GRAY COURT, S.C. — Jon McClure is betting $4.7 million that his new company can crack the polyethylene blown film market.
ISO Poly Films Inc. opened its highly automated Gray Court plant in February and started full production on a second film line in April.
``We feel ISO Poly Films will be producing 50 million pounds a year in about three to five years,'' said ISO Poly Films President McClure. ``There's a real opportunity for us to step in and be a major player in high-quality blown film.''
The 25,000-square-foot facility, which sits on 35 acres and can be expanded to 100,000 square feet, was designed by Vice President Tom Saxton, who has 21 years' experience in PE film.
In fact, the firm's three top executives — McClure, Saxton and Russ Joseph, vice president of sales and marketing — all bring backgrounds in plastics to the venture. McClure worked at his father's plastic bag distributorship in Greenville, S.C., International Plastics Inc. Saxton and Joseph both hail from film extrusion firms: Saxton's last stint was as plant manager at Essex Plastics Inc. of Pompano Beach, Fla.; Joseph was sales manager at Allied Extruders Inc. in Long Island City, N.Y.
At the heart of ISO Poly Films' operation are two Contracool air-cooled extruders from Battenfeld Gloucester Engineering Co., with combined capacity of between 15 million and 18 million pounds per year. Both blown film lines can run 100 percent linear low density PE. The plant, which is ISO 9002 and ISO 14000 certified, has room for six lines.
The company produces rolls of film for converters that require high quality for high-speed printing and converting, including bonded and laminated nonwovens.
``We feel the precision process of our plant is a valuable asset for us and for our customers,'' McClure said. ``Older manufacturers need four to five lines to keep up with our two Gloucester systems.
``The Contracool extruder has the power needed to push linear and the dies can handle it,'' he added. ``This capability gives ISO an economic edge because of the availability and pricing of linear material.''
The first line has a 41/2-inch screw with a length-to-diameter ratio of 30-to-1, and features a 16-inch Optiflow LP die for rapid changeovers, flow stability, low residence time and enhanced film quality.
A dual-lip air ring allows air flow at high rates to provide cooling and stability without film chatter. Bubble stability is enhanced with Gloucester's Digisonic internal bubble cooling control, which uses ultrasonic sensors to measure bubble diameter, a key factor in lay-flat control, McClure said.
``With the Digisonic control system, we can simply print documentation for a customer to prove how we are maintaining the critical lay-flat width,'' he said.
ISO Poly Film's second line has a 41/2-inch screw and a length-to-diameter ratio of 24-to-1 and is used for sheeting or bags from 0.4 to 8 mils. It features an 18-inch oscillating internal bubble cooling die and the dual-lip air ring. It is fitted with gusset board and slat collapsers for making a variety of in-line bags, mainly for the textile industry.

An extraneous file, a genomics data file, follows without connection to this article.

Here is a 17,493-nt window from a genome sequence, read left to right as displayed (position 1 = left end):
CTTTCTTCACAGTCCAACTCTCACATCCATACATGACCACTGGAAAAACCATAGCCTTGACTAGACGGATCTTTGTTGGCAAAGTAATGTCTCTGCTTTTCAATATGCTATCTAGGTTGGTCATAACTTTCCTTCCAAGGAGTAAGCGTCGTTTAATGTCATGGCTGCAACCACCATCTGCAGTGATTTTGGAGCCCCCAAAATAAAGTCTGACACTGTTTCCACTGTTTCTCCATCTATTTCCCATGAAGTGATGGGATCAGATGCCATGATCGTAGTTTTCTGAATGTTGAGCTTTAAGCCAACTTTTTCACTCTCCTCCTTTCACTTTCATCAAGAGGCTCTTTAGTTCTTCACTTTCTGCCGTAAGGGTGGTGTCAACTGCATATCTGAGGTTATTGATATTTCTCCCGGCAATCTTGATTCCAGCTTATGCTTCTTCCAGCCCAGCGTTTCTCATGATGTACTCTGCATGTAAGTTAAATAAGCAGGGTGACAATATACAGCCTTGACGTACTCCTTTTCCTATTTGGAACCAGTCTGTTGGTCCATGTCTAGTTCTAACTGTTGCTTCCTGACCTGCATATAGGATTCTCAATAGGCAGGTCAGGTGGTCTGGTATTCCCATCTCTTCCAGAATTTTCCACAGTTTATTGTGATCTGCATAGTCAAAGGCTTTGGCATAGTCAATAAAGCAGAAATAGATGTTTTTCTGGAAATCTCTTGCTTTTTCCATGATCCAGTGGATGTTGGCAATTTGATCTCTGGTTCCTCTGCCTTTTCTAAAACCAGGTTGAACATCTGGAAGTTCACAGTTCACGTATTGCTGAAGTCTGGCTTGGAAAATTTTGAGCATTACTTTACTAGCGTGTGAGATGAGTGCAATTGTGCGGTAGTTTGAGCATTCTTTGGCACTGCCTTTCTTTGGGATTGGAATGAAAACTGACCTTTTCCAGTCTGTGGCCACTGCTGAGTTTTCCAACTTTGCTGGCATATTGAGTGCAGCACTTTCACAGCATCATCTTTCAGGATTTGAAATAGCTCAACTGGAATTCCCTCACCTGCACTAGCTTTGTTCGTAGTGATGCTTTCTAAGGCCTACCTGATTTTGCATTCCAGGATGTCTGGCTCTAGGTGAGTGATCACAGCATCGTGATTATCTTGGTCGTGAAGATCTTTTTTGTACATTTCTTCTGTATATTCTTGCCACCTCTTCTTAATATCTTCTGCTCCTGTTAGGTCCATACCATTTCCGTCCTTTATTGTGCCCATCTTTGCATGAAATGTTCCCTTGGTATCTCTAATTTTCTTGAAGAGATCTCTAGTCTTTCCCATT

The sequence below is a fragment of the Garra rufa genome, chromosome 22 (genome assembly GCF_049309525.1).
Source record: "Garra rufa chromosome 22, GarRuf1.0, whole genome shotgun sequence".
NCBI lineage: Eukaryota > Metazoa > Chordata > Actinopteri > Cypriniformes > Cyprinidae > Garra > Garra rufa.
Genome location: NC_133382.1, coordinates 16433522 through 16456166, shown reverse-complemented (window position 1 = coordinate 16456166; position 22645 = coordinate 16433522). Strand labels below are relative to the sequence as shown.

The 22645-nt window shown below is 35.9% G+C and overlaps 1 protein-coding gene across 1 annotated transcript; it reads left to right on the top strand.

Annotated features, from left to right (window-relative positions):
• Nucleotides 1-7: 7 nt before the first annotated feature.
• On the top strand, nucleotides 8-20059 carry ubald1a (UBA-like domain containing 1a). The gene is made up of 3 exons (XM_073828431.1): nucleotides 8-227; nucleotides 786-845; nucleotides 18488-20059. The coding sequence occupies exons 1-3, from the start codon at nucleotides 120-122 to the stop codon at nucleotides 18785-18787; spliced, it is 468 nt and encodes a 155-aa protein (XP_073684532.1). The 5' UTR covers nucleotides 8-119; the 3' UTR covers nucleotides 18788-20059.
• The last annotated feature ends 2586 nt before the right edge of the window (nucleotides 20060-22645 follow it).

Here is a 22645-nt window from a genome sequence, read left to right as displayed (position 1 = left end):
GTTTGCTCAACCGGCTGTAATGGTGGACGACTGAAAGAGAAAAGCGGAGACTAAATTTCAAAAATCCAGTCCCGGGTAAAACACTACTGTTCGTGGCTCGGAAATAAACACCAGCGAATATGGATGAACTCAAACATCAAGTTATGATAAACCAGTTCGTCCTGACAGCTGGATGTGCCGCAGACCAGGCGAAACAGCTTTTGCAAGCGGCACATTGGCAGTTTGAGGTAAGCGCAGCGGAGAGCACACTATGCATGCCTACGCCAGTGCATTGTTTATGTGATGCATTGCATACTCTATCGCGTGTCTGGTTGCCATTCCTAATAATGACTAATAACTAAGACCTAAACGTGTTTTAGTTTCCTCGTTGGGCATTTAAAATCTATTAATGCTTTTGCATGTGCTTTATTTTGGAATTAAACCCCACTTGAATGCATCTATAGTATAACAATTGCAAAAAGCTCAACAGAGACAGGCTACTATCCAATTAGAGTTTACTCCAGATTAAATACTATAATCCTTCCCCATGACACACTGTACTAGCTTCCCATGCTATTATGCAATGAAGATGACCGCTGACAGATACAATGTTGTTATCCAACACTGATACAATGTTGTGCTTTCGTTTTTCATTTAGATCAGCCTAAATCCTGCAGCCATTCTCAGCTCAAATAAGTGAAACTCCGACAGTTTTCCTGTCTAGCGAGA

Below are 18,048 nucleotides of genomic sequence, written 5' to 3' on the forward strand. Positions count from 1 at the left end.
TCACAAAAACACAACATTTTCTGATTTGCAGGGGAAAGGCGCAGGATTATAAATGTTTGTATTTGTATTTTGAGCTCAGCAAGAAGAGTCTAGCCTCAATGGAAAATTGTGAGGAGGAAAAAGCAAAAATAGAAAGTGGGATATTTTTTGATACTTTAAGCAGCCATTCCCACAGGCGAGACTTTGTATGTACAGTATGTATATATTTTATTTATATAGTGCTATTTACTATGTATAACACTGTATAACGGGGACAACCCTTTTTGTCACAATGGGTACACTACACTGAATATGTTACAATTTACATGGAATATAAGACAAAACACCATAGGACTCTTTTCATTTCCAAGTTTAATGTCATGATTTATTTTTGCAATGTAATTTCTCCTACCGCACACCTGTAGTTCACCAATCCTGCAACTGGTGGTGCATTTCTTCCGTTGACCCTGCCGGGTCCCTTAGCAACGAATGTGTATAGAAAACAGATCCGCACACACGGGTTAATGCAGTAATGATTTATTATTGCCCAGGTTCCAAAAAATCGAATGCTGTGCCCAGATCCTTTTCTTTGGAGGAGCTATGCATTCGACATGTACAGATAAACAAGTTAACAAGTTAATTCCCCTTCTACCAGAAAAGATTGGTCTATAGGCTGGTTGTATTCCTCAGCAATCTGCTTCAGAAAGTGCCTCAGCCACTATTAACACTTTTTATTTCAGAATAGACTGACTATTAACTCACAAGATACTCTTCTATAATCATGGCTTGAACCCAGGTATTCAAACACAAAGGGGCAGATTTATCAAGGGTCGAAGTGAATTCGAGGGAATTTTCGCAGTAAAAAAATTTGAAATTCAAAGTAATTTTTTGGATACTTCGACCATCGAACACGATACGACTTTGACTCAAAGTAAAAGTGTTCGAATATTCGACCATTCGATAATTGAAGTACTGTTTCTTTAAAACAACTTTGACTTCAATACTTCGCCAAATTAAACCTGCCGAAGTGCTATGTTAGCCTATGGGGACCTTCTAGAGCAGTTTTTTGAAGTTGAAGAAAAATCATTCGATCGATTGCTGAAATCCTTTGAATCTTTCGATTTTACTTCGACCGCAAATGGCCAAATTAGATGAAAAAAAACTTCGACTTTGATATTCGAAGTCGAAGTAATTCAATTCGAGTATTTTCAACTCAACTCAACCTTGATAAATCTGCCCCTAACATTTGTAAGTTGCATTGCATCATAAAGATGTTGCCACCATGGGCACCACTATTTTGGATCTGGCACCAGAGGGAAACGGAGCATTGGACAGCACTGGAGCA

``We have tight gauge control,'' McClure added. ``The tighter the gauge the tighter the spec and this is where we will shine.''
The company has targeted three main markets: tape, agriculture and food industries.
``We have had good reception from all three,'' Joseph said.
In the retail agricultural market, the firm has laminated polypropylene to nonwoven materials at 1,000 feet per minute. The film has microembossing effects for porosity, allowing moisture to seep through. On the food side, ISO Poly Films uses about 6 million pounds per year to make bread bags for one large converter. And, Joseph added, it is entering the medical application industry with a PP/PE blend for laminates.
``We want customers who understand the cost savings of running 200 more feet per minute, companies that invest in technology and then in people,'' McClure said.
``We're searching for orders that maximize our equipment, to run the most optimal gauge in the most optimal width,'' Saxton added. ``We can run 40 inches to 100 inches wide and we want to come close to 80 percent, which would be 80 inches.''
When the lines are not running at 100 inches, the scrap is gathered and reground on site.
ISO Poly Films has shipped products as far as California and is gearing up to serve customers worldwide.
``We see real potential in Central and South America,'' said Joseph. ``Mexico is a likely customer for products such as embossed film and we will shortly be adding that capability.''
The new company employs 24 and runs 24-hour days, five days a week. On July 1, it will boost that schedule to seven days a week and add six workers. The firm also is adding a laboratory and will be able to test melt indexes; currently it tests width, gauge and average weight.
ISO Poly Films assembled economic development support for its project from several quarters. The South Carolina Coordinating Council for Economic Development committed $50,000 for Laurens County to make public road improvements to serve the ISO Poly Films site. The company also received a $150,000 revenue bond for infrastructure improvements, and the state Department of Commerce committed $82,500 in community development block grants for an eight-car rail spur.
In addition, the Laurens County Chamber of Commerce worked to secure several grants for water and sewer lines and roads into Gray Court Industrial Park. Laurens County Council gave the new, 76-acre industrial park, developed by McClure, approval as a joint development between Greenville and Laurens counties, entitling new companies to a $1,000 tax credit per employee for five years.